Democracy means the right to stand up and object to a policy you do not like. They are called “HM opposition” for a reason, because they are supposed to oppose the government.

    We operate consensus government in the Uk where on almost all issues the two leading parties agree on policy. However, Brexit is not susceptible to consensus. It always needed a big majority of solid support to make it viable, and the referendum did not achieve this. On trying again with an election, the result was even worse. Its like deciding to drive from lands end to john O’groats, but knowing when you set out you have only enough petrol to get half way.

  41. @ CARFREW – “Beef for services”, simplistic but basically that is comparative advantages in a nutshell.

    IMHO the UK can and should be in more that one “fair” trade block – either as a direct member or some kind of “associate”, CPTPP, NAFTA, Mercosur, EFTA, etc.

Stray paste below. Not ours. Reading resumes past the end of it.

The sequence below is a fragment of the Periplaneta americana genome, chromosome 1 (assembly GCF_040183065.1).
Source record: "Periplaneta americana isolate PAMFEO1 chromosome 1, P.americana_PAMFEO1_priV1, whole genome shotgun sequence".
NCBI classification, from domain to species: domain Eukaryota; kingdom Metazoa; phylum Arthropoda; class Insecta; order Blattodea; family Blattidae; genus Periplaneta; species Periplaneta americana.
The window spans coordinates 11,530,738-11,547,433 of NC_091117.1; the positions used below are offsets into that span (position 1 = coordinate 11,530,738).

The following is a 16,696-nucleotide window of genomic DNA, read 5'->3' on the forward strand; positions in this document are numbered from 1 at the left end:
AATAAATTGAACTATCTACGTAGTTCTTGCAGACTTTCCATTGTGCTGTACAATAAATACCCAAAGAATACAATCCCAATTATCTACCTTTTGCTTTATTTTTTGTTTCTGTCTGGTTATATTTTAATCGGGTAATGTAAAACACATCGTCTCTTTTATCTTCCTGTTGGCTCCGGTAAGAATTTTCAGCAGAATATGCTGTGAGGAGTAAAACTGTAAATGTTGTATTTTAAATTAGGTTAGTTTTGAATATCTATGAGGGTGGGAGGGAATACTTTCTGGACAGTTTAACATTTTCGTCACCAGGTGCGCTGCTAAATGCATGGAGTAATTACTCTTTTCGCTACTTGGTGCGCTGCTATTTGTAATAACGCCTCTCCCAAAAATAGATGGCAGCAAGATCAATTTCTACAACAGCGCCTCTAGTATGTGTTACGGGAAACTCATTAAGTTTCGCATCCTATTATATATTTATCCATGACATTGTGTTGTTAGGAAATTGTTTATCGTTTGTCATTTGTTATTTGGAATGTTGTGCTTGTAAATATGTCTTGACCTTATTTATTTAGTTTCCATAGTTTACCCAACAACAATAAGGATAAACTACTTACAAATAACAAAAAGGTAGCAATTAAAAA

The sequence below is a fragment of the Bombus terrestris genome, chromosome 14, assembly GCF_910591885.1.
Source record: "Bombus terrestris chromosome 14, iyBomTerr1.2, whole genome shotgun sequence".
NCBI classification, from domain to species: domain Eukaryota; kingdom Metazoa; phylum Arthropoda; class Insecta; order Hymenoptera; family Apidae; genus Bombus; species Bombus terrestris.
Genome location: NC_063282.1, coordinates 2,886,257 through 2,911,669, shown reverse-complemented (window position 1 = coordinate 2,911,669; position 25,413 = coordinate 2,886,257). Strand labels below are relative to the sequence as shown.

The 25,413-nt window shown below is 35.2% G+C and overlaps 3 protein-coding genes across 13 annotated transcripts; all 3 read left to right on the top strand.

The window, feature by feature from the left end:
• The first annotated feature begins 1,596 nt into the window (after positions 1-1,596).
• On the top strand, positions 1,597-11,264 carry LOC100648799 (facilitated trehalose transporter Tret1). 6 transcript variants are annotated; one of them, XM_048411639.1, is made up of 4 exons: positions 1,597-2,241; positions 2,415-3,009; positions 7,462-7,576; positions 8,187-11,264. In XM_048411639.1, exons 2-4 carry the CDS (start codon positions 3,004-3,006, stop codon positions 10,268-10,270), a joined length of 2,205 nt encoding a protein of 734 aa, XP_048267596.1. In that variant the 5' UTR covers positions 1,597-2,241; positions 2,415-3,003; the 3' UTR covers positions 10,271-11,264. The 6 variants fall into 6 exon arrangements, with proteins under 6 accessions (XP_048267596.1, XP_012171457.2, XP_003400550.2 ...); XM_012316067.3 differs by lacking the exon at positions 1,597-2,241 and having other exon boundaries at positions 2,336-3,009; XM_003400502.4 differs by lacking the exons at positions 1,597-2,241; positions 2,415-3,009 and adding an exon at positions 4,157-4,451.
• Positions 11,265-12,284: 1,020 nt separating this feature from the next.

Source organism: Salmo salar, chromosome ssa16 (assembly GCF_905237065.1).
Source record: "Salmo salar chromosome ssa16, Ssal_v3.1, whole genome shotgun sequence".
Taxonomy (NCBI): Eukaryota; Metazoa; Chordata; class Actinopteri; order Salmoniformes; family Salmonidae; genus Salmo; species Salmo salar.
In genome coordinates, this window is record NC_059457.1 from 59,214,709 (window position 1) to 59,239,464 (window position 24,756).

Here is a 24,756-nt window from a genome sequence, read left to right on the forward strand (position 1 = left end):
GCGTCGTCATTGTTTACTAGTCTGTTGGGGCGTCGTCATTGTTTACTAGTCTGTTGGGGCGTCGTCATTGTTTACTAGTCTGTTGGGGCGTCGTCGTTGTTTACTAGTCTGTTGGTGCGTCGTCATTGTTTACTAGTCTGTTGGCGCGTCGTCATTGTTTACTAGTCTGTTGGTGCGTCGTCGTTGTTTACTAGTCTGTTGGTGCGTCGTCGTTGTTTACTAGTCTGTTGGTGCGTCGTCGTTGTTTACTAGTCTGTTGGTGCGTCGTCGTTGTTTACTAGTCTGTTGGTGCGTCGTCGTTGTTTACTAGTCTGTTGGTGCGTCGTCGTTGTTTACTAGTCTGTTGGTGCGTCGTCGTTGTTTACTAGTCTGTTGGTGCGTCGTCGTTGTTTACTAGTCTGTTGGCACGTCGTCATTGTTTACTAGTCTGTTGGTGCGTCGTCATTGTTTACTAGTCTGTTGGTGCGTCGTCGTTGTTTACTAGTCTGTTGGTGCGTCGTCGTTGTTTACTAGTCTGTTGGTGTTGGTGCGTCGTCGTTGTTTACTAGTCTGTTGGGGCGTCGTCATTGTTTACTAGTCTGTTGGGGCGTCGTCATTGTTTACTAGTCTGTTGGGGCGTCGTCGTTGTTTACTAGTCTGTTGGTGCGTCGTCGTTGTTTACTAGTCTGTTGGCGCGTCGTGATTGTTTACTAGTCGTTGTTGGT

We joined a slightly lopsided trade block in 1973 and although I’m annoyed about the slow pace in removing the lopsided nature via the liberalisation in services the general idea of EFTA and then joining EEC was fine – a trade block between nations with similar wage levels. “Ever close Union” and this fixation on a common currency were things we could veto out of but that game is over (and was doomed IMHO before Jun’16)

    The birth of the EU via the Maastricht Treaty changed the trade block to a political project and the E.European expansion changed the dynamics regarding similar wage levels. No other trading block has such deep political ambitions or freedom of movement.

    I don’t see the EU reverting to just being a trade block but if it did then I’d happily rejoin but that is not relevant today.

    @ DANNY – CARFREW addressed the bilateral issue but if you want examples beyond dieselgate then:
    http://news.bbc.co.uk/1/hi/world/europe/2467523.stm

    back to cars then the reason German car jobs are staying in Germany is not to do with productivity of the German worker it is simple bribing to encourage them to stay
    https://global.handelsblatt.com/companies/germanys-pampered-car-industry-dont-publish-770085

    The UK has been too n4ive for decades. The playing field was never level. We bought into the ne0-liberal belief and trusted the other members of the EU to play “fair”.

    Corbyn understands this and this is why he needs to ensure we are outside ECJ jurisdiction. If you don’t understand it then support the break-up of LAB and the return of a Blairite party.